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Message Manifest

As robotic solutions grow, so do the number of messages created to handle any issues. When user-facing messages are defined in automations, tracking their location when someone reports a bug is complicated because the messages are distributed throughout the entire robotics project. Pega Robot Studio provides the Message Manifest feature in order to for developers to manage messaging to the end-user.

Message Manifest offers the following features:

  • Provides a platform to create standardized messages for all robotic solutions
  • Provides the ability to export messages for reviewing, editing, and sharing messages with other departments
  • Provides a central location in the project that owns the message definitions

Message guidelines

Error messages are easy to understand, precise, and explicit. 

To create a good error message, use the following best practices:

  1. Include an indicator regarding where the error occurred. It provides developers with information about which automation contains the error.
  2. Provide message prefixes to identify the point of failure.
  3. Provide an error code or exception in the message.

In the following figure, the Failed Jump To contains a code to reference in the message when displayed to easily locate the error in the automation. 

Screenshot showing an example automation in which the message code is included in a Failed Jump to.
msg example


Message Manifest provides two items to meet the messaging guidelines: message definitions and Message Manifest methods.

Message definitions

The message store is a Pega Robot Studio-generated file of the message definitions that developers create from the Message definitions dialog box. You launch the Message definitions dialog box from the project properties grid.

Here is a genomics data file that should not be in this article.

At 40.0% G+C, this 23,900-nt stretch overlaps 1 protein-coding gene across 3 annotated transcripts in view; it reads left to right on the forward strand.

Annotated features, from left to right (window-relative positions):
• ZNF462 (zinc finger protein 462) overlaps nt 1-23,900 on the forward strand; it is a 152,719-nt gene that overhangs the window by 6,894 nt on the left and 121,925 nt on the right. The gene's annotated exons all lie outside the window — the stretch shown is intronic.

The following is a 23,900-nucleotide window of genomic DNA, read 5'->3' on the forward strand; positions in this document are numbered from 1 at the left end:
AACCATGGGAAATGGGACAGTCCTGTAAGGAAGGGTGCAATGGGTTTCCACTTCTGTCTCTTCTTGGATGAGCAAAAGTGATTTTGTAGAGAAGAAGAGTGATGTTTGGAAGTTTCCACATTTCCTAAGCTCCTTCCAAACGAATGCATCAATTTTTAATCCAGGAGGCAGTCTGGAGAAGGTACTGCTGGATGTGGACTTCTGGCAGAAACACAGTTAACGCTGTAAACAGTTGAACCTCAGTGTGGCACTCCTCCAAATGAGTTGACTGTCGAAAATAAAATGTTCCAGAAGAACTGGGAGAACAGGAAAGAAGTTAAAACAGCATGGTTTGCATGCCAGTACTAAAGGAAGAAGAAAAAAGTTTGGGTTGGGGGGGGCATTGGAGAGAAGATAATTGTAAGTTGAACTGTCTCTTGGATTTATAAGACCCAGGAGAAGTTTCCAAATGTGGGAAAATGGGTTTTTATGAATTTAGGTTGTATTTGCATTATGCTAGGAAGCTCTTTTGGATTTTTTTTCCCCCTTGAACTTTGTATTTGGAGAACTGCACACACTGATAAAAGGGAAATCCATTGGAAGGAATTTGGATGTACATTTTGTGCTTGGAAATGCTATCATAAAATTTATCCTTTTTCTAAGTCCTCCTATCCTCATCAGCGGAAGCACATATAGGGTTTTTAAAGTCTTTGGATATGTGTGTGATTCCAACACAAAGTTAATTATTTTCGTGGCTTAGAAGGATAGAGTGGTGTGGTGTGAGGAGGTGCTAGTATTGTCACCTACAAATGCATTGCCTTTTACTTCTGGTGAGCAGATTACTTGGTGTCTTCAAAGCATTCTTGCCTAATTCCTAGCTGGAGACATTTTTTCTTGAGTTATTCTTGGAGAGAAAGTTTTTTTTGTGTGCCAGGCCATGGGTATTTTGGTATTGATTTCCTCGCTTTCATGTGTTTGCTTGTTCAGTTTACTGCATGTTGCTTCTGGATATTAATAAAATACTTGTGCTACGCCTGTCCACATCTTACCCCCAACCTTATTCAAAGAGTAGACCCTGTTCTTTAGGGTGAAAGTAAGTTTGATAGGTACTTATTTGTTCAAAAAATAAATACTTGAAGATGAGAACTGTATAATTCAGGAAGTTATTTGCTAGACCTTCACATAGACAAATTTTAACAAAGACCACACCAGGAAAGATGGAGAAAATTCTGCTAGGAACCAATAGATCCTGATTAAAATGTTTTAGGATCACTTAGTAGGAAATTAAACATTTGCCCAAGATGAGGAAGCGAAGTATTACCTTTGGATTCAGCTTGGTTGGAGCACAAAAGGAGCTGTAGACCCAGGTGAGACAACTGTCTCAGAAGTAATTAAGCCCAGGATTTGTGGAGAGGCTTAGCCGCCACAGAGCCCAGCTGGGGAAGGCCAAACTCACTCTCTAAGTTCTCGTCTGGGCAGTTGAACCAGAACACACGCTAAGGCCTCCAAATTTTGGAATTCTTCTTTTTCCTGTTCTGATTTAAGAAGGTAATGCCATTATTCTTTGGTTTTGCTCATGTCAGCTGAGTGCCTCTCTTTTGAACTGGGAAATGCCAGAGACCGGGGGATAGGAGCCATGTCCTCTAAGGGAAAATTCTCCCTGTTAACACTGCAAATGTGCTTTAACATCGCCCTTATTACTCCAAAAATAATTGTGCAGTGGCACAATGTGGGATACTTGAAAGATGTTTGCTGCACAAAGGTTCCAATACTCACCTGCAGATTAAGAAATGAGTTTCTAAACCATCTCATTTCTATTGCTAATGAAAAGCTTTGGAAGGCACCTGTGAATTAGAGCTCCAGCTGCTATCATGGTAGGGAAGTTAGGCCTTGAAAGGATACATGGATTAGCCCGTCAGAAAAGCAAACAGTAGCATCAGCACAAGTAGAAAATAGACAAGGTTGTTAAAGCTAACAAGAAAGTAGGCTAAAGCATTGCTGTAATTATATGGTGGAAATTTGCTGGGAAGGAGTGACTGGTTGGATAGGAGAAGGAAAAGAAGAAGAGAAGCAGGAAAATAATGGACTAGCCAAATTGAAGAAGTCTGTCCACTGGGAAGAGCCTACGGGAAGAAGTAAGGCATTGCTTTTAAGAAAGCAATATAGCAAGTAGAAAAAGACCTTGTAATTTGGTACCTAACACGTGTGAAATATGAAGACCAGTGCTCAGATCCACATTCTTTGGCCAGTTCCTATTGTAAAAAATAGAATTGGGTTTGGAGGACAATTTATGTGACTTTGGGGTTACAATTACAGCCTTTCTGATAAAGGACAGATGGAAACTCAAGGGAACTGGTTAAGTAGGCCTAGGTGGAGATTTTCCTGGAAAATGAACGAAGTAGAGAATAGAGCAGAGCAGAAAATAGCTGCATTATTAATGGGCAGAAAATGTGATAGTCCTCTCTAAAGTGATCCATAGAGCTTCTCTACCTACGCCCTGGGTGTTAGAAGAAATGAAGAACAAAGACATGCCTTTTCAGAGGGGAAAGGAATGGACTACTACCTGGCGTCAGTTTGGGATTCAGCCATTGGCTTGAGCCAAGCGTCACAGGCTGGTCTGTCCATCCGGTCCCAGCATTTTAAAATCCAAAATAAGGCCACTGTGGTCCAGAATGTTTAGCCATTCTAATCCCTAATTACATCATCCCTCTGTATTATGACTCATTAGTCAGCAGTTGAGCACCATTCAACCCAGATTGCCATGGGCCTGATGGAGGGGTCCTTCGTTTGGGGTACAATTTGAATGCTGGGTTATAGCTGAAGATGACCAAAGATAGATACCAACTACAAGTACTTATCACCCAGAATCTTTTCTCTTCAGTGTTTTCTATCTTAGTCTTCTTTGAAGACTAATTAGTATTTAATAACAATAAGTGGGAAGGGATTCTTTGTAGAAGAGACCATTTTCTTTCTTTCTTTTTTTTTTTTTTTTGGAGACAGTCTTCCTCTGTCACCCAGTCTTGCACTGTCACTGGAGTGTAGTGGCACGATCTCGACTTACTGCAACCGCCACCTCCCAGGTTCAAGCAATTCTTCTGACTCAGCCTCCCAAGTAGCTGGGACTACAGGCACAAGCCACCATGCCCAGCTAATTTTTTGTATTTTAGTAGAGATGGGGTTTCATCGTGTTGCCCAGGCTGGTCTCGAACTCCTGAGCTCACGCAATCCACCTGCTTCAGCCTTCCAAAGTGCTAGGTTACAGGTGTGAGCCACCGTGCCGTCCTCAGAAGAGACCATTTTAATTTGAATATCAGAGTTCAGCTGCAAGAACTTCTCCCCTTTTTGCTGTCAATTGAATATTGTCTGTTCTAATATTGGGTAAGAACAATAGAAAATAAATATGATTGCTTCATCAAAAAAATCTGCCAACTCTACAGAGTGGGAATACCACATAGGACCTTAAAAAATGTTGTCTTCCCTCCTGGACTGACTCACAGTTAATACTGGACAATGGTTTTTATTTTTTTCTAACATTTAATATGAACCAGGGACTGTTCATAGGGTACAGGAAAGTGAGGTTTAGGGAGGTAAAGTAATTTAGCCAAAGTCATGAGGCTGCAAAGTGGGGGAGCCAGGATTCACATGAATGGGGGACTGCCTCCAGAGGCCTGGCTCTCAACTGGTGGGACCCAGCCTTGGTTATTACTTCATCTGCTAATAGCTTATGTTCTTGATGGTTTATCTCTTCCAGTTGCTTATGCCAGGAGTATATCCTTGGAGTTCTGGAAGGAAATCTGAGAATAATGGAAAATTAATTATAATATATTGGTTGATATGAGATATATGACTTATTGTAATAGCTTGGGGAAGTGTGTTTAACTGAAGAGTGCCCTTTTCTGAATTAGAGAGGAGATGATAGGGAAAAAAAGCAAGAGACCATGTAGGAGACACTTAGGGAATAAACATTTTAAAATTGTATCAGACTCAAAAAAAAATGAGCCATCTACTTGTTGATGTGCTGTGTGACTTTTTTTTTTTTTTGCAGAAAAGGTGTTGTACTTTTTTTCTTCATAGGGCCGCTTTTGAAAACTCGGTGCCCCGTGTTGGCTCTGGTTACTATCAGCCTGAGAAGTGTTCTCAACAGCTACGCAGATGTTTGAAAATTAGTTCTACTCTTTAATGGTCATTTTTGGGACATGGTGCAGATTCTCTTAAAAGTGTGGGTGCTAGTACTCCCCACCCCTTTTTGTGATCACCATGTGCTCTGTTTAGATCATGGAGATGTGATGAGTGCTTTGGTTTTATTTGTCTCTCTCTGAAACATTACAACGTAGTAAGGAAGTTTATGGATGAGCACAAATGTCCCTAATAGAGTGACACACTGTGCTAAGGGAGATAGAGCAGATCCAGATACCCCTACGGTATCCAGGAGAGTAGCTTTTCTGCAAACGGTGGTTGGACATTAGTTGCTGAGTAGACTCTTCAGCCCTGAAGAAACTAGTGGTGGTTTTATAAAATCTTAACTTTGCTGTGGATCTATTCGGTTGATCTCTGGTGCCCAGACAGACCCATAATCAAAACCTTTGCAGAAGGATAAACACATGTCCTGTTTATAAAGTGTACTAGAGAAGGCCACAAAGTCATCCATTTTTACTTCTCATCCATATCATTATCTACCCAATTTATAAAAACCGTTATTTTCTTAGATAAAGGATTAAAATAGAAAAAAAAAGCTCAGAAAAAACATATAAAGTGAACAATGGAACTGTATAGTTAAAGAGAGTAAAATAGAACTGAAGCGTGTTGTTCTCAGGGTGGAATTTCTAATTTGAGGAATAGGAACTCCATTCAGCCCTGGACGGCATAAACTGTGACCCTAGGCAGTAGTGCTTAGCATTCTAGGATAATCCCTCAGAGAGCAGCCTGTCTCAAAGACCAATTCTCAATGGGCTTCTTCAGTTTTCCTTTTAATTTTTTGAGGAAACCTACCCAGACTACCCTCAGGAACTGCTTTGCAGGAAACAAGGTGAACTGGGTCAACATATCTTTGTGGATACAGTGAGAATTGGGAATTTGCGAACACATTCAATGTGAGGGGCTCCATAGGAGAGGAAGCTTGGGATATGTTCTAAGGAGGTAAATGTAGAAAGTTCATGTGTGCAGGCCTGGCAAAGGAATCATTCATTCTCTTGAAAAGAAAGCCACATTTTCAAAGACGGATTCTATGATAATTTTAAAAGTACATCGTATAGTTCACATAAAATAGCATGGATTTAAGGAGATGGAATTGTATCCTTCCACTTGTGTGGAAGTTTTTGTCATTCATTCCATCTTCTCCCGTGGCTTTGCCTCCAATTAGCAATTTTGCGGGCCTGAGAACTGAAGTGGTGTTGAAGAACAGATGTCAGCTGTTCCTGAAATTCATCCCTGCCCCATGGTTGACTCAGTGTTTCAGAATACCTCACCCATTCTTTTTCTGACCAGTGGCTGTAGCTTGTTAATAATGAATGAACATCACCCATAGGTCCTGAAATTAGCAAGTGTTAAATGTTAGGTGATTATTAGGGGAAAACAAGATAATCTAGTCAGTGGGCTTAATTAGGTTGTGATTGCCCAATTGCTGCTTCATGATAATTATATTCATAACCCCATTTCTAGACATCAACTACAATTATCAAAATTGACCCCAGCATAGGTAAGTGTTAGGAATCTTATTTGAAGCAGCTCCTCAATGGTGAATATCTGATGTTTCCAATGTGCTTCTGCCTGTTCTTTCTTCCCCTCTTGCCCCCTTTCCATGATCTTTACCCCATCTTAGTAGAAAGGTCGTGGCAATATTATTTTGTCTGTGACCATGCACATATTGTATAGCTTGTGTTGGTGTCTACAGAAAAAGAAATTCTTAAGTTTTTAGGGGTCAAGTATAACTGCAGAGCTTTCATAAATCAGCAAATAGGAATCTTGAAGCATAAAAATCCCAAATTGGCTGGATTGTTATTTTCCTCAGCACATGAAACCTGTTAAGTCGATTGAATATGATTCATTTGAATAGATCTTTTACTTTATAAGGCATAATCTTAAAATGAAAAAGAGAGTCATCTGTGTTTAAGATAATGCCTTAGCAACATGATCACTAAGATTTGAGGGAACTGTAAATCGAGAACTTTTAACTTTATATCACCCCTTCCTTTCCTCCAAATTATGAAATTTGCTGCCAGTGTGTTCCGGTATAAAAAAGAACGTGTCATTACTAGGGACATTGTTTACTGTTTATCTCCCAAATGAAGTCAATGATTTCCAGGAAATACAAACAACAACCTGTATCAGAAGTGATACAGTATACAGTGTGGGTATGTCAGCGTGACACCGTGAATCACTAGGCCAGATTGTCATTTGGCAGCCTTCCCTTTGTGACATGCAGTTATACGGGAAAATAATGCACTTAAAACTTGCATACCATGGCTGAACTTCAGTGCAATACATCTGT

Screenshot showing the Message definitions dialog box.

The Actions menu provides the following actions:

  • Import messages
  • Export messages
  • Download message template

To add a new message definition, click Add to launch the Edit message definition dialog box.

Screenshot showing the Edit message definition dialog and an example message with its component parts.

A message definition consists of six elements, as shown in the following table:

Element Definition
Code Use this unique alphanumeric code for each message to show or retrieve the message.
Caption Use this property to include a caption, such as Warning, Information, Critical, and Error, that message window displays in the title bar.
Button Use this property to define the buttons that the messages displays, such as Ok. With the button combinations, developers can provide automation logic that is based on user selection.
Icon Use this property to specify an icon or graphic that the message displays.
Default Button Select the button to determine the focused button when the message is displayed. The selected option corresponds to the button combination selected in the Button element.

Enter the text of the message, which has no character limit. To include variables in the text, insert a number in braces, beginning with zero. You define the variable in your automation, for example, Hello {0}, the customer {1} will owe ${2} on {3}.

In the automation, you make the following definitions:

  • messageInput0 as the name of the user
  • messageInput1 as the name of the customer
  • messageInput2 as the amount owed
  • messageInput3 as the date on which the bill is due

Message Manifest methods

The Message Manifest methods are in the Accelerators category of the toolbox for use in an automation. The methods provide the ability to access, manipulate, and display messages. For more information about Message Manifest methods, see Message Manifest implementation.

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